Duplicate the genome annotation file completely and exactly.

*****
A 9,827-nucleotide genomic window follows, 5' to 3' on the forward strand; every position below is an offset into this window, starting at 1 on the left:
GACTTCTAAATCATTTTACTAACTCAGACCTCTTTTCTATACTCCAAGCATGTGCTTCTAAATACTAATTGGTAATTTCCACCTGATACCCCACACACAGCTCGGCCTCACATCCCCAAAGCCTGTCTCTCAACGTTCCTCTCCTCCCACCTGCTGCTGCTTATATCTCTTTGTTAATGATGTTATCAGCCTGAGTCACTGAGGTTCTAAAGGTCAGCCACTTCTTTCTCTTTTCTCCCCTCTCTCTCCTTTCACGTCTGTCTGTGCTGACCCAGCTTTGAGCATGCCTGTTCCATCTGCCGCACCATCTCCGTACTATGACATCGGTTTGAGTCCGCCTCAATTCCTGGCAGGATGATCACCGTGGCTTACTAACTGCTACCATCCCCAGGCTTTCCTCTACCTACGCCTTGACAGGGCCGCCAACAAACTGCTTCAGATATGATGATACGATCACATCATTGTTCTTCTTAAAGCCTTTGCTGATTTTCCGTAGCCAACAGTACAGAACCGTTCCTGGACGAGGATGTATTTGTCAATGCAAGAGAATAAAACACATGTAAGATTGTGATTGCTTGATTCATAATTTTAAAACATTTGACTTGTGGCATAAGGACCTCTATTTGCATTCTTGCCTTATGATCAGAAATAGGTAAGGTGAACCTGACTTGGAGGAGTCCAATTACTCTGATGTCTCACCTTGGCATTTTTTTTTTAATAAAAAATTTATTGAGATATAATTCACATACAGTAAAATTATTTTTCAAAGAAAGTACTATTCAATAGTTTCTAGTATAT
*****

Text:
A 9,827-nucleotide genomic window follows, 5' to 3' on the forward strand; every position below is an offset into this window, starting at 1 on the left:
GACTTCTAAATCATTTTACTAACTCAGACCTCTTTTCTATACTCCAAGCATGTGCTTCTAAATACTAATTGGTAATTTCCACCTGATACCCCACACACAGCTCGGCCTCACATCCCCAAAGCCTGTCTCTCAACGTTCCTCTCCTCCCACCTGCTGCTGCTTATATCTCTTTGTTAATGATGTTATCAGCCTGAGTCACTGAGGTTCTAAAGGTCAGCCACTTCTTTCTCTTTTCTCCCCTCTCTCTCCTTTCACGTCTGTCTGTGCTGACCCAGCTTTGAGCATGCCTGTTCCATCTGCCGCACCATCTCCGTACTATGACATCGGTTTGAGTCCGCCTCAATTCCTGGCAGGATGATCACCGTGGCTTACTAACTGCTACCATCCCCAGGCTTTCCTCTACCTACGCCTTGACAGGGCCGCCAACAAACTGCTTCAGATATGATGATACGATCACATCATTGTTCTTCTTAAAGCCTTTGCTGATTTTCCGTAGCCAACAGTACAGAACCGTTCCTGGACGAGGATGTATTTGTCAATGCAAGAGAATAAAACACATGTAAGATTGTGATTGCTTGATTCATAATTTTAAAACATTTGACTTGTGGCATAAGGACCTCTATTTGCATTCTTGCCTTATGATCAGAAATAGGTAAGGTGAACCTGACTTGGAGGAGTCCAATTACTCTGATGTCTCACCTTGGCATTTTTTTTTTAATAAAAAATTTATTGAGATATAATTCACATACAGTAAAATTATTTTTCAAAGAAAGTACTATTCAATAGTTTCTAGTATAT